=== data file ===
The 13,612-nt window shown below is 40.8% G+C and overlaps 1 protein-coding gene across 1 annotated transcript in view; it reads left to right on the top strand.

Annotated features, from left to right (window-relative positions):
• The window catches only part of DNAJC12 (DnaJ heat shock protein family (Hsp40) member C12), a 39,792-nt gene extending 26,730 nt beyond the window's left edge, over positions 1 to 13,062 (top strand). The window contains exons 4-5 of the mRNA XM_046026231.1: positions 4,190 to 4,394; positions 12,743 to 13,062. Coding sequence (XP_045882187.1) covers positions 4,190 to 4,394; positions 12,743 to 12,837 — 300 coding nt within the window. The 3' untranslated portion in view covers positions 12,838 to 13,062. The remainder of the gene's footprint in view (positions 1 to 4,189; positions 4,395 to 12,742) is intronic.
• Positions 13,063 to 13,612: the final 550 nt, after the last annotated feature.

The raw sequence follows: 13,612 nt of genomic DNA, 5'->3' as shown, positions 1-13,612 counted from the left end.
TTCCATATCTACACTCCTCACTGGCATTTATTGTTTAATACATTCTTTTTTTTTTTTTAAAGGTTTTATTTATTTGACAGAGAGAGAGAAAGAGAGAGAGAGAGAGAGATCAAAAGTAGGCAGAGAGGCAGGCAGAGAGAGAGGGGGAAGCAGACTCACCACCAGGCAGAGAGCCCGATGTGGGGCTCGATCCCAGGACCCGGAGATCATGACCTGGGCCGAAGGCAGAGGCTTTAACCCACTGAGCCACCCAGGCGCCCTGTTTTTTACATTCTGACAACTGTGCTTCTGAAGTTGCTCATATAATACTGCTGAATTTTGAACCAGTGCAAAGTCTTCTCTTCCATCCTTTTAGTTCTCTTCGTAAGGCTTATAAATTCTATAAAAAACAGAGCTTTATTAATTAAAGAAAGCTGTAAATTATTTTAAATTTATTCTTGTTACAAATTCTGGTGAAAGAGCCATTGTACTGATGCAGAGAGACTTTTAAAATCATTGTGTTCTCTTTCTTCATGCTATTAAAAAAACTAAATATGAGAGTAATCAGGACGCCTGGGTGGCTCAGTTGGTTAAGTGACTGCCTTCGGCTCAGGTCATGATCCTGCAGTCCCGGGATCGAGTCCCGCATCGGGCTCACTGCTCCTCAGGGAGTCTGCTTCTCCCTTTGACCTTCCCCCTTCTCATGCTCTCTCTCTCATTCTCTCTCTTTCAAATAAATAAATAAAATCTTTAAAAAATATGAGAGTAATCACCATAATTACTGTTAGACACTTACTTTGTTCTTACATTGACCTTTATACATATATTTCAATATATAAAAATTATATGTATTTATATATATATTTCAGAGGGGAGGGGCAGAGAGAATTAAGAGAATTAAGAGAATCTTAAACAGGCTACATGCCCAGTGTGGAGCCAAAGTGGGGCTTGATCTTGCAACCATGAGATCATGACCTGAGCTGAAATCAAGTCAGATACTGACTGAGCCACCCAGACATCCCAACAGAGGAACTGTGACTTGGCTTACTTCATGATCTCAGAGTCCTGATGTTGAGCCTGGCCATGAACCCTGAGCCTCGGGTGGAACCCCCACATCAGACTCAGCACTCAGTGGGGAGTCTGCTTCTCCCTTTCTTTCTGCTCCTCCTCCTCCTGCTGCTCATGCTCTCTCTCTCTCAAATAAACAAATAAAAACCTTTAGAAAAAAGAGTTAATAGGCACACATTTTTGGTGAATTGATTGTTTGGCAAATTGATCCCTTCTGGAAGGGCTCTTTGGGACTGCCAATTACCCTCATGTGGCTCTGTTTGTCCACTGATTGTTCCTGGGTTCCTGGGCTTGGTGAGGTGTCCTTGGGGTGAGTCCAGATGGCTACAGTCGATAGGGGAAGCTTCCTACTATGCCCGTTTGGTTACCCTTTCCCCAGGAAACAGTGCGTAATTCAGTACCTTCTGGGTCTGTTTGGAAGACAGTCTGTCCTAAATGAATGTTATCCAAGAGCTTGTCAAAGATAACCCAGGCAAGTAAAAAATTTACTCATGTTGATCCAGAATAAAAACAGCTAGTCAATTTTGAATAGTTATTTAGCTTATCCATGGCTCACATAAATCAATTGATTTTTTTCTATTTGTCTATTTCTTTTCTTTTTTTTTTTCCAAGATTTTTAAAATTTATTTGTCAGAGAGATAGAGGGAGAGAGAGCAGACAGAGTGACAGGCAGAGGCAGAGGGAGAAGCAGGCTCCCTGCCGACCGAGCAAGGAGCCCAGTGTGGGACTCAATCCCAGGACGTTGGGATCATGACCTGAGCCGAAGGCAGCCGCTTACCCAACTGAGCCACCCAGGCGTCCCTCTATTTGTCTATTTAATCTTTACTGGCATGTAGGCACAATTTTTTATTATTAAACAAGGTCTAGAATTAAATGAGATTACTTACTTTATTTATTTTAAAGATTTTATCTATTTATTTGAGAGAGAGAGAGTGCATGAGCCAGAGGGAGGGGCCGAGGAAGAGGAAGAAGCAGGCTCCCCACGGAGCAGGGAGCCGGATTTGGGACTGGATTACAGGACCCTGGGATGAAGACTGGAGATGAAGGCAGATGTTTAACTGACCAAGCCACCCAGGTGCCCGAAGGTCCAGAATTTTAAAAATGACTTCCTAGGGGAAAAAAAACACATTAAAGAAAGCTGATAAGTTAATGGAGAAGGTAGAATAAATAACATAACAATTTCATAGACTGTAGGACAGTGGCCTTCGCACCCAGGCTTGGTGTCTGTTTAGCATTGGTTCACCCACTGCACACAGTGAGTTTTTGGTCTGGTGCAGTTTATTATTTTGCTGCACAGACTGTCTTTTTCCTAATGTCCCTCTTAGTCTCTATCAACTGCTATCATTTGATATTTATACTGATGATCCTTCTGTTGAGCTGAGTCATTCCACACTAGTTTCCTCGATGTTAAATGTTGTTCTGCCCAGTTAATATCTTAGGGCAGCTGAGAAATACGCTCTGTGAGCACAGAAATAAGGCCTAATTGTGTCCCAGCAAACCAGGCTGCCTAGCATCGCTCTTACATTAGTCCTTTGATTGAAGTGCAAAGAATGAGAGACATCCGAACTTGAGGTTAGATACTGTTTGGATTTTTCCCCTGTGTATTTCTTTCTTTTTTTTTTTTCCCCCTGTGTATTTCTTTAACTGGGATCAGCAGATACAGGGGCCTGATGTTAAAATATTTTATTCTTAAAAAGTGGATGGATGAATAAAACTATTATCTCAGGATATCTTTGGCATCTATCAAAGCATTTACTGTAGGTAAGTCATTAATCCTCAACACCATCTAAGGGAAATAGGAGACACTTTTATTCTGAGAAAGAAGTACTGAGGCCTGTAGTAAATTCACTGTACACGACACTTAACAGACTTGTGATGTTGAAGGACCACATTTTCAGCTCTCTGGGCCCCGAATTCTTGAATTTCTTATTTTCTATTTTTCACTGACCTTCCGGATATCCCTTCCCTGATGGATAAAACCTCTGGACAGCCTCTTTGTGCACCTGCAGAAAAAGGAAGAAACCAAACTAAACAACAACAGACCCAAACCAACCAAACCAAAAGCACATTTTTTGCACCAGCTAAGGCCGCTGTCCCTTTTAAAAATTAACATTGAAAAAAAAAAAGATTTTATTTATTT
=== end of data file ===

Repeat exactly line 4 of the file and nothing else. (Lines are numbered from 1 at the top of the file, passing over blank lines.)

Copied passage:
• Positions 13,063 to 13,612: the final 550 nt, after the last annotated feature.